*Power twelve-way driver seat now standard equipment
*Leather steering wheel now standard equipment
*Leather shift knob now standard equipment
*Leather parking brake handle now standard equipment
*Wind blocker now standard equipment
*Ambient lighting deleted on Turbo
*Micritech interior trim now included in Turbo
*Center sliding armrest now standard equipment
*Heated front seats now optional on Turbo
*Seventeen-inch alloy wheel optional on Komfort

However, the Toureg receives a lot more comprehensive updates. This SUV will carry the minor styling changes until its next redesign and some luxury features will become standard like the power liftgate, satellite radio, and parking assist. Other changes made on the Touareg are below:

*New exterior colors (White Gold, Galapagos, Alaska Gray, Cranberry)
*Chrome grille with logo and chrome eyebrows standard on VR6 FSI
*Chrome matte grille with logo and chrome eyebrows, chrome air intakes, chrome grille slats standard on V8 FSI and V10 TDI Twin Turbo
*Darkened Taillights
*New, central headlights design
*Sporty, more aerodynamic rear spoiler
*Electronic Parking Assistance now standard equipment
*Nineteen-inch Wheels with all-season tires optional on VR6 FSI, included in V8 FSI and V10 TDI Twin Turbo
*Larger screen for Multi-function Indicator included with optional Technologies Package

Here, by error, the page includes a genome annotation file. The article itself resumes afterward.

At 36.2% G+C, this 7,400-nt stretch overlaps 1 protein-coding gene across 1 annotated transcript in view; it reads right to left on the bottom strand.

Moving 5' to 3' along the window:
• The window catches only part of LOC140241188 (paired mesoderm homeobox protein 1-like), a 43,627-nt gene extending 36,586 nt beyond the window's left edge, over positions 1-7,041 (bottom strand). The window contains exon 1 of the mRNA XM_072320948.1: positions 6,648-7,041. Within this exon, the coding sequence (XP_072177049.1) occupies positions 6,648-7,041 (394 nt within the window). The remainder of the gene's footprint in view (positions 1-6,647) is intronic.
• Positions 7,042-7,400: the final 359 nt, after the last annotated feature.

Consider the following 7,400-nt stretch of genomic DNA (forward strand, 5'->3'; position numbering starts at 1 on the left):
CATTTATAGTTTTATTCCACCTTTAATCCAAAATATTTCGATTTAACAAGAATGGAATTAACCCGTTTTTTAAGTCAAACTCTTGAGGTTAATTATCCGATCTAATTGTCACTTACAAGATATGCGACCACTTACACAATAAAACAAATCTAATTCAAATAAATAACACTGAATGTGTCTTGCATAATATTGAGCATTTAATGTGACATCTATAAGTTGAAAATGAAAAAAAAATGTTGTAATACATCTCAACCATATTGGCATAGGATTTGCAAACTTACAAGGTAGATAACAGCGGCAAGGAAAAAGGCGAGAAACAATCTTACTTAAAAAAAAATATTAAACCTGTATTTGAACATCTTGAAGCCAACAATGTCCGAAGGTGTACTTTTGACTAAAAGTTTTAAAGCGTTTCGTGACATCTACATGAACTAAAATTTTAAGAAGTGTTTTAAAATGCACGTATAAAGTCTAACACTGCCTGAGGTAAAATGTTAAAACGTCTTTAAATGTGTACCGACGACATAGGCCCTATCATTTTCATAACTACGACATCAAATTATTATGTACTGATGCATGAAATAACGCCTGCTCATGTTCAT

*New Option Packages
*Dynaudio now available in package for all trims
*Next generation Tire Pressure Monitoring System (TPMS) now standard equipment
*ABS-Plus standard
*ESP Innovations standard
*New front seat design, more comfortable front seat side bolsters, new seat stitching design now standard equipment
*Gray seat trim in leather and leatherette deleted
*Silver Metallic Plastic interior trim standard on VR6 FSI with leatherette
*Servotronic steering no longer available on 3.6L VR6 FSI
*Comfort Suspension replaces Sport Suspension on VR6 FSI

The Volkswagen Rabbit, GLI, and GTI are the models that received little changes. For the Rabbit:

*New 170-hp, 177 lb-ft 2.5-liter five-cylinder engine standard on two- & four-door
*Tire Pressure Monitoring System (TPMS) now standard
*New trim level naming: Rabbit S (two- and four-door)

For the GLI, the changes are:

*Reflex Silver is now special order only
*Climatronic deleted from all trims
*New trim level naming: GLI and GLI Autobahn

For the GTI:

*15mm ride height reduction on both two- and four-door
*Sirius satellite radio now standard * Reflex Silver is now special order only